Boulder, Boulder County and the University of Colorado are each updating their transportation master plans this year, and their leaders said such planning efforts are important to reduce emissions and ease the crush of commuters.
(TNS) — Local, regional and state leaders gathered at Boulder's Millennium Harvest House on Thursday to discuss how they could work together in addressing transportation issues in the area.
Boulder, Boulder County and the University of Colorado are each updating their transportation master plans this year, and their leaders said such planning efforts are important to address, among other issues, goals to reduce emissions and ease the crush of commuters moving through the region in cars.
"We have to work together," Boulder County Transportation Director George Gerstle said in introducing the Thursday panel. "We have to work with our partners throughout the county. Increasingly, we have to work with our partners outside the county."
A growing proportion of workers and students are commuting to Boulder County, including to Boulder and Longmont, and they're coming from farther and farther away, including from Broomfield, Weld, Larimer and Adams counties, he said.
The panelists agreed no one government or other entity could address the issue working alone.
"Regionalism is the way of the future," Boulder Mayor Suzanne Jones said.
Many lamented the failure in November's election of Proposition 110, a state sales tax increase that would have raised up to $767 million in its first year and funded road projects, and they discussed possible alternate funding strategies, such as federal grants.
Shoshana Lew, the new executive director of the Colorado Department of Transportation, said leaders need to talk more about what they're paying for and less about how to pay for it.
"We could go around and around and around on the different mechanisms to pay for infrastructure," she said. "... I think we need to flip the conversation."
If you're trying to sell someone a house, she said, you wouldn't talk to them first about the differences in various mortgages. Instead, you would paint a picture about what their life would be like living there. In the same way, leaders should paint a compelling picture of what they're trying to do, with a focus on outcomes, and then ask people to pay for it.
The shortfalls in funding are apparent in many places, said Boulder County Commissioner Elise Jones, but "nowhere is that funding shortfall more acute than with transit."
She cited a challenged relationship with the Regional Transportation District. RTD board representative Lynn Guissinger acknowledged the agency's funding issues, and said she would like to see increasing collaboration and cooperation with the city and county.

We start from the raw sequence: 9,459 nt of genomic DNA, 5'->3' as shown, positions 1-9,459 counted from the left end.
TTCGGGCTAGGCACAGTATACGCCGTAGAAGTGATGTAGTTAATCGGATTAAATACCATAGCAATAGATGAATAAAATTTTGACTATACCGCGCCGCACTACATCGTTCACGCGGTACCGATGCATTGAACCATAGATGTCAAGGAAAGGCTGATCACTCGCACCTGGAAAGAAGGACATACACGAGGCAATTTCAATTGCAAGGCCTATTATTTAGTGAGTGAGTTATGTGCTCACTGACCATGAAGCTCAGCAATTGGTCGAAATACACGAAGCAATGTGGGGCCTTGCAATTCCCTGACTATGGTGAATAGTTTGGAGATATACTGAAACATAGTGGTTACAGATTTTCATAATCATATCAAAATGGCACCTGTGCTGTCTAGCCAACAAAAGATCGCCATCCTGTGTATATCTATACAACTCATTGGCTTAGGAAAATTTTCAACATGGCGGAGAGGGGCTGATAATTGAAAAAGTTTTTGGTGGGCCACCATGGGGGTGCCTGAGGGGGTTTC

Panelists also discussed RTD's College Pass and EcoPass programs and how they might be expanded to further encourage use, as well as strategies to make various commuting options more convenient.
"It's absolutely a critical issue for us," Boulder Chamber President and CEO John Tayer said. "... We need to make that commute more convenient."
David Kang, CU's vice chancellor for Infrastructure & Sustainability, said he depended on transit options during his time living in Washington, D.C.
"It was easier and faster to take the bus or the train than to drive," he said. "... We've got to provide options for people that are affordable and convenient."
Panelists also talked about transportation's inextricable link with housing. For his part, Tayer said, it includes not just making the commute more convenient but allowing for more housing in the communities where people are working so they don't have to commute in the first place.
Panelists also looked toward the future, and what creative ways they might tackle transportation issues.
Kang said that in CU's planning efforts, for example, they've looked to allow flexibility for the ways in which technology will change.
"There are things that are possible five to 10 years from now that we can't even think about," Kang said.
He also pointed to CU as a lab in which ideas could be tested and researched by students and faculty through partnerships with the community.
During the discussion, panelists also touched upon Boulder's controversial project and reversal to "right-size" Folsom Street in 2015.
"It should not define us as a community in our approach to experimenting on transportation issues," Jones said. "I think we need to take what we can from it, and try some new stuff. It's been a few years. We can do it again, do it better.
"We do need to get back in the saddle. Boulder needs to own innovation again."
Boulder is developing its 2019 transportation master plan update, with the aim of releasing a draft plan for community review and comment in the coming months. Community members now can provide feedback on Be Heard Boulder. To learn more about Boulder's efforts, visit bouldercolorado.gov/transportation/tmp.
CU and the county are updating their transportation master plans this year, too.
©2019 the Daily Camera (Boulder, Colo.). Distributed by Tribune Content Agency, LLC.